CARGRI YOLTAR-DURUKAN, then a student at Duke University, Durham, North Carolina, received funding in April 2012 to aid research on ''Paying the Price:' Moral Economy and Citizenship in the Kurdish Region of Turkey,' supervised by Dr. Charles Piot. This research's interests broadly focus on the relationship between economy, politics, and morality. In particular, it addresses the anthropology of debt, state, citizenship, and political subjectivity -- especially at the nexus of political violence and welfare programs.
EMRAH YILDIZ, then a student at Harvard University, Cambridge, Massachusetts, received a grant in October 2011 to aid research on 'Traffic in Value: A Road Ethnography of Pilgrimage, Contraband Commerce, and Border-Crossing across Eastern Borders of Turkey,' supervised by Dr. Steven C. Caton. The phase of research covered by the grant involved conducting crucial ethnographic fieldwork, interviews, and archival research on the Hajj-e Fuqara ('pilgrimage of the humble') route between Iran, Turkey, and Syria.
ADRIAN LIP SHING YEN, then a student at University of California, Davis, California, was awarded a grant in July 2012 to aid research on 'Psycho-pharmaceuticals and Traditional Medicine in Acholiland: Emerging Forms of Therapeutic Citizenship in Postwar Northern Uganda,' supervised by Dr. Alan M. Klima.
ELENA WALID YEHIA, then a student at the University of North Carolina, Chapel Hill, North Carolina, was awarded funding in October 2009, to aid research on 'Sectarian Difference Beyond Sectarianism: The Mediating Labors of 'Alternative' Media in Beirut,' supervised by Dr. Arturo Escobar. This fieldwork research explored ethnographically the alternative forms through which difference, especially sectarian difference, is being articulated in Lebanon today by the journalists of the daily Al-Akhbar opposition newspaper.
BERNA YAZICI, while a student at New York University, New York, New York, received funding in January 2004 to aid research on state sponsored social work among the urban poor in Turkey, under the supervision of Dr. Lila Abu-Lughod. Yazici was interested in the models of family and gendered subjectivities promoted through social work intervention in order to illuminate how the social life of national subjects is constituted and contested.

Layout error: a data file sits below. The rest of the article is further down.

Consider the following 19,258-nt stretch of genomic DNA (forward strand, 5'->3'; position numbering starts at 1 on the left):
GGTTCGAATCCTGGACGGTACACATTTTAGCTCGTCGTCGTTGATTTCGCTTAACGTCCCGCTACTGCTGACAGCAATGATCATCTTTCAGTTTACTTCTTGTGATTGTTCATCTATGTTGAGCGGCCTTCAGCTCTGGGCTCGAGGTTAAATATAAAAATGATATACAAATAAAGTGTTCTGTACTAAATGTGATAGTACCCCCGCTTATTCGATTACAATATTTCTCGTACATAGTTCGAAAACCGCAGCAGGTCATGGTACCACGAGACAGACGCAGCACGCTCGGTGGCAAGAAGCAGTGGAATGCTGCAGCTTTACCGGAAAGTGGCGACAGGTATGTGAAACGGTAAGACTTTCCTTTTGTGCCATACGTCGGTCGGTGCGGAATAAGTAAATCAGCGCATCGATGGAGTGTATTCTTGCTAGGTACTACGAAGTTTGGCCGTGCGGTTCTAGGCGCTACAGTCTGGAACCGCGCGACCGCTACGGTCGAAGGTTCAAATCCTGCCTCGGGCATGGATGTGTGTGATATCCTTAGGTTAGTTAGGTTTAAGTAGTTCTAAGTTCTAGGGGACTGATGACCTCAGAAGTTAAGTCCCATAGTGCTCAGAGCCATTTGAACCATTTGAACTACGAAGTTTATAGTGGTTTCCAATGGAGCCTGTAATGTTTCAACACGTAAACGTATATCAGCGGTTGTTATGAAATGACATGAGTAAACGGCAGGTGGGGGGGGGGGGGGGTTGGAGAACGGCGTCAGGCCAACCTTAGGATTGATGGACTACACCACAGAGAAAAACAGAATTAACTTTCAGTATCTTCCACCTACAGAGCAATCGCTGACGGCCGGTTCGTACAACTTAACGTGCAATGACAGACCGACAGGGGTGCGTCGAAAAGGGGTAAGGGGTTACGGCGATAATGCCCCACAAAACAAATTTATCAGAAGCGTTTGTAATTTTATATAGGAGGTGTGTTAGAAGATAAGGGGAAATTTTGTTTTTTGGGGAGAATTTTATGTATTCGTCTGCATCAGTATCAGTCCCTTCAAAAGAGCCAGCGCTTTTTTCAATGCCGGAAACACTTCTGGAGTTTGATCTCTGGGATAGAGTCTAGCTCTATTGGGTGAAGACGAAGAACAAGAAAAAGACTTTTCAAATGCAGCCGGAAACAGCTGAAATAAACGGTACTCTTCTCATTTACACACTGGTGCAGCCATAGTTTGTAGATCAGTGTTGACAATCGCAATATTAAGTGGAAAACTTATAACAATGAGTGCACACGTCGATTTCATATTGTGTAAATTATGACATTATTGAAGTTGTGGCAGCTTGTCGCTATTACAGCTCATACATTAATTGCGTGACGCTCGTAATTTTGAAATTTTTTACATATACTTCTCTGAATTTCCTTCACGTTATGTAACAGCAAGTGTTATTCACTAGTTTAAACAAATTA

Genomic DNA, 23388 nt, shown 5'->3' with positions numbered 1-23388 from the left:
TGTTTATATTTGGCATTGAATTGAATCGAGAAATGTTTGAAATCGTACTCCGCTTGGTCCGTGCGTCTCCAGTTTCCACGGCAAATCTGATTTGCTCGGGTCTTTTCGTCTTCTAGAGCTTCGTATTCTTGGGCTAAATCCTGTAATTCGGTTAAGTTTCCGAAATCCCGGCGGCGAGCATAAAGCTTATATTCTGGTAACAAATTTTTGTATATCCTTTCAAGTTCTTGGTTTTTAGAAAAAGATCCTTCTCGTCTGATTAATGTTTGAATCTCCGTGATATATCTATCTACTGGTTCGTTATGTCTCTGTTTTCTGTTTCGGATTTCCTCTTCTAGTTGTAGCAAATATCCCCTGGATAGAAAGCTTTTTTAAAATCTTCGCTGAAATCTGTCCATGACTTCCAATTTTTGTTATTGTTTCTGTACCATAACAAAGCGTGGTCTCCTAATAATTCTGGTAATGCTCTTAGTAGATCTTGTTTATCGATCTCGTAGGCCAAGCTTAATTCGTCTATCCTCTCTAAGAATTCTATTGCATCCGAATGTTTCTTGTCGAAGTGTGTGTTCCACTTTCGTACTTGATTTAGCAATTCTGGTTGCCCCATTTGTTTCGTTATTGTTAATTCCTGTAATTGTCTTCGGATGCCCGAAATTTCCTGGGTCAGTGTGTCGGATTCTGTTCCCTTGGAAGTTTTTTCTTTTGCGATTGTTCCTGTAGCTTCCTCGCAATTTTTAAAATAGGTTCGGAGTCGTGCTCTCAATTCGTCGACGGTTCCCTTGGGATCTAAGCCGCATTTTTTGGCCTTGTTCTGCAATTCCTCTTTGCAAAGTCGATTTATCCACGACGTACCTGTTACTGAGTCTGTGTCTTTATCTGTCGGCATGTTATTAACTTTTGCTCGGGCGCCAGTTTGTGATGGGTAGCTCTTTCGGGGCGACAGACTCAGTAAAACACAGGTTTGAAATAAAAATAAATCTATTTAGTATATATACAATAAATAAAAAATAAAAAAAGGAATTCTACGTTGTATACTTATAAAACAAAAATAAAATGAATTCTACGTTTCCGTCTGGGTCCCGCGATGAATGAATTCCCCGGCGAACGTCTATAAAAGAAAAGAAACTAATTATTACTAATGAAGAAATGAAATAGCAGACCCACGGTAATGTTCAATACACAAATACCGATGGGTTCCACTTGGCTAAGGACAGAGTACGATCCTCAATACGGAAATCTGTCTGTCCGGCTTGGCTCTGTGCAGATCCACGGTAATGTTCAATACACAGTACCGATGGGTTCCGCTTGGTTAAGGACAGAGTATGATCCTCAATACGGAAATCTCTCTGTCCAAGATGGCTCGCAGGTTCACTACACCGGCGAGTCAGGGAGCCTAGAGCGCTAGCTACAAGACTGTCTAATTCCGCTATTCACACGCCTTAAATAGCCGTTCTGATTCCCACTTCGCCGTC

EMILY YATES-DOERR, then a student at New York University, New York, New York, received funding in November 2007 to aid research on 'The Weight of the Body: Changing Ideals of Nutrition, Health and Fat in Guatemala,' supervised by Dr. Emily Martin. Historically, Guatemalans have considered body fat a sign of health and prestige. In the past decade, connected to an increased availability of commodified foods, the incidence of weight-related illness has grown rapidly and obesity has become an emerging medical concern.
XIALIU YANG, then a student at Sun Yet-sen University, Guangzhou, China, received funding in January 2006 to aid research on 'Making Participatory Development Chinese,' supervised by Prof. Daming Zhou. The fieldwork was conducted in Meigu county, an impoverished, Nuosu ethnic region in Sichuan Province, Southwest China. The grantee did fieldwork from February to December 2006 to study how the Western 'participation' in China's rural poverty reduction is made Chinese.
DAISY XIAO-HUI YANG, then a student at the University of Pittsburgh, Pittsburgh, Pennsylvania, received funding in December 2003 to aid research on 'Actively Aging in Traditional Chinese Medicine (TCM),' supervised by Dr. Joseph S. Alter. In her research project, the grantee conducted fieldwork in Wuhan, China, focusing on how TCM enables elderly Chinese to exercise more control over their bodies than is allowed when aging is treated as a problem through exclusive medical intervention.
KA-MING WU, then a student at Columbia University, New York, New York, received funding in October 2003 to aid research on ''Speaking Bitterness': History, Culture and Politics in Modern China,' supervised by Dr. Myron L. Cohen. The research investigated how 'speaking bitterness' -- a form of speech historically utilized as a Communist mobilization strategy to articulate experience of exploitation and to create class consciousness among the peasantry before and after in 1949 China -- continued to affect the way people articulated their experience in post-socialist China.